The Alberta Government is hoping its new jobs report will show citizens the economy is improving, despite the fact Calgary’s unemployment rate hit 10.2 per cent in October.
Economic Development and Trade Minister Deron Bilous spoke in Calgary Monday, joined by two entrepreneurs at the Assembly Coworking Space in the northwest to discuss the new data.
“We’re starting to turn a corner and trending in a positive direction,” Bilous said.
The report says between August 1 and October 31, the provincial economy added 25,000 jobs and thousands more are expected to come from massive infrastructure projects, diversification, small business opportunities and other investment.
For example, the government estimates an average of 10,000 jobs per year for the next three in infrastructure, while the new facilities supported by the Petrochemicals Diversification Program are expected to add 3,000 during construction and 1,000 once operations begin.
The NDP says the 401 jobs created from the Alberta Innovates technology commercialization programs will continue to grow and there’s been increased drilling due to Alberta’s Modernized Royalty Framework.
But following Stats Canada’s new numbers showing double-digit unemployment in Calgary for the first time since the early 1990s, Bilous said he recognizes there are Calgarians not seeing progress.
“Somebody who is sitting at home in Calgary who has lost their job may look at this announcement and go, okay, this might be good news for some Calgarians, for some Albertans, but how has this helped me?” he said, adding there are opportunities available now despite the downturn.
“There are spaces like this one where people with ideas who may be in the past haven’t taken that chance or looked at turning it into a business or commercializing an idea, maybe now is the time for them to do that.”
— Lucas Meyer (@meyer_lucas) November 7, 2016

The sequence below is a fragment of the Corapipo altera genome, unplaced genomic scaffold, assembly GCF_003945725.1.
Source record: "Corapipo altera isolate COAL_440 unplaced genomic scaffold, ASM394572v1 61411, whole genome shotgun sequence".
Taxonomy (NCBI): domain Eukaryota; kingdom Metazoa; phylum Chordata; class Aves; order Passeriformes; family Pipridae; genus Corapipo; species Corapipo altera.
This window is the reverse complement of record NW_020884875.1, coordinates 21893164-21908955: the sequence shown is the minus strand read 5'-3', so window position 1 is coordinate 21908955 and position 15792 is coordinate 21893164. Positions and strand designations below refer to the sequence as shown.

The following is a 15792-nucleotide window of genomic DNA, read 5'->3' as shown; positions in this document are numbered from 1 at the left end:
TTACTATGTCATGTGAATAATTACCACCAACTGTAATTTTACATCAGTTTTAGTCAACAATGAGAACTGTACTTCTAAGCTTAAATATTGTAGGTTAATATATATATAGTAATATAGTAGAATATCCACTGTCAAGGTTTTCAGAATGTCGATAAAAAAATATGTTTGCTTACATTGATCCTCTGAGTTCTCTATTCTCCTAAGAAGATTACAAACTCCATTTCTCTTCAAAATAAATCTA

One of the entrepreneurs who appeared with Bilous, Payload CEO Sean Languedoc, said when it comes to Calgary, it pains him to see empty office spaces.
“The challenge that Calgary’s had has been they come out of computer science programs and they go straight into a cubicle at some big oil company doing integrations with a large enterprise system and they don’t get that entrepreneurial spirit,” he said. “A company can start with two people, I’ve got 15, 16 now and you create this ecosystem where you’re feeding off each other and then programs that help make money available to it to get start-ups going.
“It’s tragic that there’s people like that living in south Calgary looking at a paper for a job somewhere else, when they could be coming back and working with entrepreneurs and helping build those companies.”
Wildrose Shadow Economic Development and Trade Minister Prasad Panda said, however, it was embarrassing that Bilous would make such an announcement in Calgary.
“If the minister was serious about giving hope to Calgarians and bringing investment back to Alberta in a major way, he would convince his colleagues to scrap several of their damaging tax increases and burdensome new regulations,” Panda said in a release. “Those actions alone would send a strong signal to all Albertans that this government is ready to put its ideology aside and focus on jobs and the economy.”
The official opposition’s release points out the NDP has admitted its carbon tax will lead to a 0.4 per cent drop in GDP and that this is an attempt by the government to “sugarcoat the anemic job numbers” since they were elected to office, as there have been over 47,000 full-time job losses since last October.
To view the jobs report, click here.